Ten Tips for Learning Vocabulary in a Foreign Language

Dear language learners,

I want to share my top ten tips for learning vocabulary in a foreign language. Each language is rich in vocabulary and it’s a necessary part of language learning. These tips will help you to learn vocabulary more effectively.

Let’s begin!

  1. In addition to writing down the new word, also make note of the grammatical information (part of speech, plural form, declination, past tense for irregular verbs), a translation or definition, and an example of the word in natural context.  ” Although I love children, I love babies more. I have been working as a baby-sitter for two years.”  baby (n.)- babies (plural); “a very young child, especially one recently born.”
  2. Break down words into familiar elements. regardless: regard (n.)- attention to something; -less (an adj. suffix) meaning without; regardless = “without attention to the present situation despite the prevailing circumstances.” This will help with productive languages like German and Russian, which sometimes results in very long words that seem challenging at first, and, once you understand how the main prefixes and suffixes in a language work, you can use the language more creatively.
  3. Learn words with their antonyms. You make it easier for yourself to memorize new words with this method.
  4. Memorize words in small phrases. This makes a difference when you not only want to understand a language, but also produce it without a major struggle or much hesitation. Thank you for the flowers. Thanks for your help!” You may be surprised when, at an advanced level in a foreign language, you struggle to respond quickly and fluently in basic situations like saying sorry or thanks because you simply haven’t practiced them.
  5. Add images and audio to online notecards. Images will support visual learners, and listening to correct, native pronunciation will help you speak with a better accent and be better understood. This is especially important for beginners and languages with less predictable pronunciation such as French.
  6. Try to have your notebook, deck of notecards or list of vocabulary words always on you. Practice them when you lie down to sleep, when you ride the subway, or when you have a break from school/work.
  7. Instead of learning random lists, learn words that have a connection to each other. Some example topics include: school or university, family, human communication, government, etc.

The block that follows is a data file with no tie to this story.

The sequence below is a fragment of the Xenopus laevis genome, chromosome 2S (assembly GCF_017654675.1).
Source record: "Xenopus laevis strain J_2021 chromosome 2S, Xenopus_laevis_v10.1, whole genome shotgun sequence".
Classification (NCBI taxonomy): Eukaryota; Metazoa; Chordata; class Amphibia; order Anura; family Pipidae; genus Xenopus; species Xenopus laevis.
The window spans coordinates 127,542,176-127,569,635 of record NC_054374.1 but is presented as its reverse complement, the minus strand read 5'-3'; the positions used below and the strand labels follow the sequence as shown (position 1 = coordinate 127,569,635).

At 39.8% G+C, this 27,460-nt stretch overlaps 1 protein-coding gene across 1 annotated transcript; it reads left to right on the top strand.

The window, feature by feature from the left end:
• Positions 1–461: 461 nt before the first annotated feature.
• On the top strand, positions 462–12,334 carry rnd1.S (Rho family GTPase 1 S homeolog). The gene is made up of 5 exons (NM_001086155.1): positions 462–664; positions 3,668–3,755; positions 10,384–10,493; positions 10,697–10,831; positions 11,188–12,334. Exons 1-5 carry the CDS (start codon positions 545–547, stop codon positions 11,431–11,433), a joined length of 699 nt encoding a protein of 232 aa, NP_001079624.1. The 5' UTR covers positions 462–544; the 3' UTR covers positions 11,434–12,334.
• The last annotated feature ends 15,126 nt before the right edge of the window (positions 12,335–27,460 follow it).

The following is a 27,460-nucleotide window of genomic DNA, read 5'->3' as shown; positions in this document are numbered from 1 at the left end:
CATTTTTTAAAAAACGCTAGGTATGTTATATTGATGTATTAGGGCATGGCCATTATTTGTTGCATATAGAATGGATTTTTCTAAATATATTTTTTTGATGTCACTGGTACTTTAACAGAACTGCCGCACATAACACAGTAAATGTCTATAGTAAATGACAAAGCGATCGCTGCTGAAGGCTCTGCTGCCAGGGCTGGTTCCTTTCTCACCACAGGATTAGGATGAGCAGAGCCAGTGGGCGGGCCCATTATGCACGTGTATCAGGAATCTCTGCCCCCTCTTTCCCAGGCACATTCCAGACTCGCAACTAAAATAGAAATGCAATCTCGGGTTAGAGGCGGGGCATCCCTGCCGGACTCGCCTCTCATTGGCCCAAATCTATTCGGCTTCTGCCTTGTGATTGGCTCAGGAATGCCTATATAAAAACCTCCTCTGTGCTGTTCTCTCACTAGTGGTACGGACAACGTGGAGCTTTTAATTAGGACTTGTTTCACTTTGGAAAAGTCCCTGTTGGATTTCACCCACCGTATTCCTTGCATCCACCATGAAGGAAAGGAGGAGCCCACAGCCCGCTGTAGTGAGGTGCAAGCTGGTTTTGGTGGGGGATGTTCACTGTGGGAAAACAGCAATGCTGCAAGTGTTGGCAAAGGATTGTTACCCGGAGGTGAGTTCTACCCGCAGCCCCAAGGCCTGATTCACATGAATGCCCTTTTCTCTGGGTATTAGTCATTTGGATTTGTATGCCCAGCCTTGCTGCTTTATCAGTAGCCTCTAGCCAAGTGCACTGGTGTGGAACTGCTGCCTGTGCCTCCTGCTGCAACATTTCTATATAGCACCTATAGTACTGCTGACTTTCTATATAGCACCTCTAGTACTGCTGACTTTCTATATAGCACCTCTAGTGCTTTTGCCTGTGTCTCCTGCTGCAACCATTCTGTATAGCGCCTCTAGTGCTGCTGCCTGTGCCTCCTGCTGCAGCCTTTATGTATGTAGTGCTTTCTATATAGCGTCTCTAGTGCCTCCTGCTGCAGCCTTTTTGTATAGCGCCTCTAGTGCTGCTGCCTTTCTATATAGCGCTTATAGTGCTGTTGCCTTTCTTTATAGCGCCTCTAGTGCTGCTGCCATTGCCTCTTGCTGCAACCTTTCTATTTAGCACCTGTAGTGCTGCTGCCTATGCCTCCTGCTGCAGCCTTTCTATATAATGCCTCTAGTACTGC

8. Look around your environment and try to label things in your mind. This way you are learning vocabulary that is relevant to you.
  9. Take it a step further and put labels on objects in your surroundings. This is most useful for beginners or those who are struggling to learn new vocabulary in their target language.
  10. Train yourself in drills. For example, write down the ten words you are trying to learn and recall the translation without looking. Or create a story with the new words. Language production is the key to memorizing vocabulary deeply!

 

Conclusion: When learning a new word, your goal should be able to use the word. Grammatical information as well as an example in natural context are ways to boost your chances of using the word correctly and easily. Another important thing to do when learning vocabulary is to repeat. Do not forget to learn correct pronunciation with audio and try searching the word in Google images to get a clear picture in your mind. A great way to improve your comprehension in a foreign language is to do a lot of reading and listening—it helps connect the pieces and after a lot of input you will develop a feeling for the language. Many teachers say that you should at least try to learn one new word a day, but don’t overwhelm yourself with hundreds of new words in just a few days–stick to small goals.

Stay tuned for future posts on tips for speaking and listening in a foreign language and click here for more language-related posts that you don’t want to miss!: Language Learners‘ Toolbox